Scrolling through art pieces online of urban Aleppo, I come across one piece which enchants me. I check the price – far too pricey for an unemployed-fundraising-for-masters individual at the moment – I favourite the piece and carry on scrolling down. My eye craves a second look at the picture, so I return. I enlarge it and gaze at it. The birds. The domes. The satellites on rooftops – a perfectly imperfect urban landscape; rusty and beautiful. Ancient, yet full of life. Which type of magic can be so powerful that a mere still picture can completely captivate me? My heart throbs.

I turn up the music playing through my headphones, Mohammed Hamadiyeh’s “Al-Turath Ensemble”, and return my focus to the picture, zooming the lens on the birds beautifully captured in the centre. The ghazal of the Syrian ensemble and the picture take me back in time to a times simpler – to market places and curled slippers slapping the cobbled pathways of Aleppo; to moustaches and shrouds; emanating athan and after-prayer remembrance; rhythm, and a sea of elegant twirling white; night gatherings; ensembles filling the night sky; a free soul enjoying the warm, sweet scented air of a majestic city – once capital of commerce, literature, and free spirits.

The swift change of melody in the ensemble compliments my focus, it speeds up slightly, and my mind stops reflecting on the distant past, swiftly moving me through pages of history. I imagine the picture in front me changing slightly as the pages of history in mind flick till they find the present – the image fades and sharpens – colours brighten and dull according to the period in question – more buildings appear – and the birds travel back and forth. My zoom hovers over the two places of worship – standing side by side – a mosque and a church – barely differing in features; the church defined by a dome, and the mosque by piercing minarets. I can almost hear the voice of worshipers rising through the bustle of streets – I can envisage the single pathway leading both respective sanctuaries to each other; the children who yet know neither of formalities nor of despise, visiting each other in the different places of worship – turning each into their own heaven of memories and tales yet to be told – on the brink of being lost.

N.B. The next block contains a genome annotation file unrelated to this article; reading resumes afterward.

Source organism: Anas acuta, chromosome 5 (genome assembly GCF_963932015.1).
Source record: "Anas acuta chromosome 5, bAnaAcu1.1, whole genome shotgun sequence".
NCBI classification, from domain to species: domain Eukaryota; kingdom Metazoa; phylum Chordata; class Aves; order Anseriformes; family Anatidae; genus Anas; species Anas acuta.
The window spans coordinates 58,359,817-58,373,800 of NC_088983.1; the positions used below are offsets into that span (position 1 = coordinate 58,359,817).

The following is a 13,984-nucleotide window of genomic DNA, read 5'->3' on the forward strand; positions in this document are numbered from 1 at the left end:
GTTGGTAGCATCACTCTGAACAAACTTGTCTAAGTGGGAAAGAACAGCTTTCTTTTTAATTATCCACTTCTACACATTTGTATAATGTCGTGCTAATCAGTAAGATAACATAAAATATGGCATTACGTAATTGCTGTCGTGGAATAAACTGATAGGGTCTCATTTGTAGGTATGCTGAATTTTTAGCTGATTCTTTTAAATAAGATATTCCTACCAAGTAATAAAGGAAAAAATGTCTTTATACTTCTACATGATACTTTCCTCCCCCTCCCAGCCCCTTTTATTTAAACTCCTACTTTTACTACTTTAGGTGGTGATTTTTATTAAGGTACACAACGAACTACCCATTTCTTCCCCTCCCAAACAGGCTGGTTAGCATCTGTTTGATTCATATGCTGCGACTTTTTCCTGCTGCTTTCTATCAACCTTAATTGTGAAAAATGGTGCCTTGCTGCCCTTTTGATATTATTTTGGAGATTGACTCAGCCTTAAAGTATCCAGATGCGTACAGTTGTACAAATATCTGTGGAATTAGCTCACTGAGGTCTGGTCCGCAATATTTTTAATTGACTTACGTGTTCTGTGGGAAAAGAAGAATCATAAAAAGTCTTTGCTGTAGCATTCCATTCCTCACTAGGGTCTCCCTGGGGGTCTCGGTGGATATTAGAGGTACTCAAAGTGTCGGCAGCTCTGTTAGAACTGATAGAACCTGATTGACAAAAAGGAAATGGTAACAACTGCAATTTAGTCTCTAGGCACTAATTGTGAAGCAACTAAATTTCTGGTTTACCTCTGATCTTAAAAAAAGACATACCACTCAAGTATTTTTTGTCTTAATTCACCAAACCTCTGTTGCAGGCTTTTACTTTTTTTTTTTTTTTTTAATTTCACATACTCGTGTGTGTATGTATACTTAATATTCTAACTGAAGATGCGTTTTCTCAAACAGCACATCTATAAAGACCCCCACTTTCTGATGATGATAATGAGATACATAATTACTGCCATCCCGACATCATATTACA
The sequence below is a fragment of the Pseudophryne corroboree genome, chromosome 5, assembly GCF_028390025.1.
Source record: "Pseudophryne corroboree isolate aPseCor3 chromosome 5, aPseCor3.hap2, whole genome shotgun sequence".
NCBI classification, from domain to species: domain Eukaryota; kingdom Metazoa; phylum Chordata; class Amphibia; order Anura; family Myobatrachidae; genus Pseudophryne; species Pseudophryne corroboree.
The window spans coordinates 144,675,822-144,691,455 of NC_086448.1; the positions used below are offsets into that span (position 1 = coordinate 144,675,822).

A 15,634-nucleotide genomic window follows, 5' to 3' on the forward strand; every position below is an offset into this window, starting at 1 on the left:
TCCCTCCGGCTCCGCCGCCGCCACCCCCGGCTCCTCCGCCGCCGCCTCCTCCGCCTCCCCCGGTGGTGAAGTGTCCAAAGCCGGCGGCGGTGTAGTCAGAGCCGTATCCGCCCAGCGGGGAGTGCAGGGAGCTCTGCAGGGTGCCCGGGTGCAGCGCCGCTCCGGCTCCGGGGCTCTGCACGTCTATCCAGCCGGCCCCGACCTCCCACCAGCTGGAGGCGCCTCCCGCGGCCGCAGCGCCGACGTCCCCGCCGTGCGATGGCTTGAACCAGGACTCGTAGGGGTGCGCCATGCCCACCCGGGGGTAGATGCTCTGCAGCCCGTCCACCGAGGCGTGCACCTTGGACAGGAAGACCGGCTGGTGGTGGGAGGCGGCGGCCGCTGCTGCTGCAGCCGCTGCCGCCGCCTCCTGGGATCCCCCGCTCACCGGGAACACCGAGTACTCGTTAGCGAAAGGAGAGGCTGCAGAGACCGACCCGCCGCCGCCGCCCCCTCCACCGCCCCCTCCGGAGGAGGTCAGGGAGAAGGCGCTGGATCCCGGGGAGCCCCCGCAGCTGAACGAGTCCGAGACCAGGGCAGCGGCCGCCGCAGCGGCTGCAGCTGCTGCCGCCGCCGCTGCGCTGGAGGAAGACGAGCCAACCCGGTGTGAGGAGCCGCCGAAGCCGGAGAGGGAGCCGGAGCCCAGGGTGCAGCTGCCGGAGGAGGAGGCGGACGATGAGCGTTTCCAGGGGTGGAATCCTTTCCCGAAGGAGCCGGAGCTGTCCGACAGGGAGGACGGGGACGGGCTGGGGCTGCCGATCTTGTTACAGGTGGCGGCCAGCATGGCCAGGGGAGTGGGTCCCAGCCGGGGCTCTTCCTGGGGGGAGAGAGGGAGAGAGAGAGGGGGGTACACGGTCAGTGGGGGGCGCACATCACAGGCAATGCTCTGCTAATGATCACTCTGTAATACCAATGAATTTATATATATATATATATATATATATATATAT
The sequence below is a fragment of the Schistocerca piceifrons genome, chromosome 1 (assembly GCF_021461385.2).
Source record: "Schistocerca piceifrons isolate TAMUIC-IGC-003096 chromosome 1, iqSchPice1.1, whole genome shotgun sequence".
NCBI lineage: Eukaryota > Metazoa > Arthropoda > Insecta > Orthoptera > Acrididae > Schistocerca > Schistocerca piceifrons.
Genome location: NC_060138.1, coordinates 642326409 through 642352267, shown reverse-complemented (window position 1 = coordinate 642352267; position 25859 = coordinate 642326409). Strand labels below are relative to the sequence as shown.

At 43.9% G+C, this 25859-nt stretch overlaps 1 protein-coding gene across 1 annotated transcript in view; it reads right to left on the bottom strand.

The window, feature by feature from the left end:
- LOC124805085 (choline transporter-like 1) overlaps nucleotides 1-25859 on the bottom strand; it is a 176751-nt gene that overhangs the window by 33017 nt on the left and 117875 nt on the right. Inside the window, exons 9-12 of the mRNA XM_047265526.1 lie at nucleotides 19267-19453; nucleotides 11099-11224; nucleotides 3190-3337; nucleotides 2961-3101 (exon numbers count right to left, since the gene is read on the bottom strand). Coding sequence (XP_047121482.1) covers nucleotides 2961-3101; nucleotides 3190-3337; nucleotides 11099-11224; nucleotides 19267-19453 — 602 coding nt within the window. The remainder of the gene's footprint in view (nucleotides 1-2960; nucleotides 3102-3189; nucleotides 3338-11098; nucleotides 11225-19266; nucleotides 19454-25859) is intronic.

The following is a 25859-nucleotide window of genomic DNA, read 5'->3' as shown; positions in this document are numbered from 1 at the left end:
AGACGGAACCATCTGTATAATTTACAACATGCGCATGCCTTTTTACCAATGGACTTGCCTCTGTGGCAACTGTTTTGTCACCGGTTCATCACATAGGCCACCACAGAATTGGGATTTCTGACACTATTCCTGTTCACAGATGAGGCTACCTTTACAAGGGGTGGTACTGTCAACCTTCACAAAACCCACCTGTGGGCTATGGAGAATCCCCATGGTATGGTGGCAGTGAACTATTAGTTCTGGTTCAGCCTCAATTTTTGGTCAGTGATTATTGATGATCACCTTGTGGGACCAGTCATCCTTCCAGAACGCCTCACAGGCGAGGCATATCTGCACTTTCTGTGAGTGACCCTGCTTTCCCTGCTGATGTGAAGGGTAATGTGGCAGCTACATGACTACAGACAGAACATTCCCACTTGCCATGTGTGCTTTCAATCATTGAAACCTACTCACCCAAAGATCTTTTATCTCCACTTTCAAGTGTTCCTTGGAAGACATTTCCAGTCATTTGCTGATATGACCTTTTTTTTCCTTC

Finally, the zoom lands on the buildings in the distance. They fill the expanse of the urban landscape. My imagination invades the privacy of the families within the buildings as it travels across the many yards and jumps through the windows. I live with the families – I see the husband entering the flat carrying a gas tank on his back, calling for his children to roll it towards the kitchen – the children saved by their father from their mothers’ wrath – angry at them for returning home drenched in mud. I see the father stifle a laugh as he watches his children try to escape their mother’s stinging ear pinch, and I see her as she catches his eye and softens for a moment, before hiding her newly-discovered bemusement with a frown lest the children see! I travel through the flats – through the walls – up and down the stairs, observing the lives of those who once inhabited the buildings, until suddenly, they vanish. Error detected. My imagination stalls momentarily. I zoom out and in – frantically – yearning to return to my observations. My mind refreshes. Diversion: it brings me to reality. The buildings. The same buildings. Destroyed. I zoom out – trying to escape this sudden radical change – but zooming out only magnifies the expanse – and the destruction – I keep zooming out in panic – until I’ve almost zoomed out of the entire country. And suddenly, I’m at loss. All I wanted was to find a canvas for my bedroom – one of my mother’s hometown, and my first love. And now – I’m amid destruction and chaos, engulfed in stillness. Absolute stillness. As if I were the only person left in the world. My eyes well up. How cruel of reality to throw me in this stillness of despair and destruction.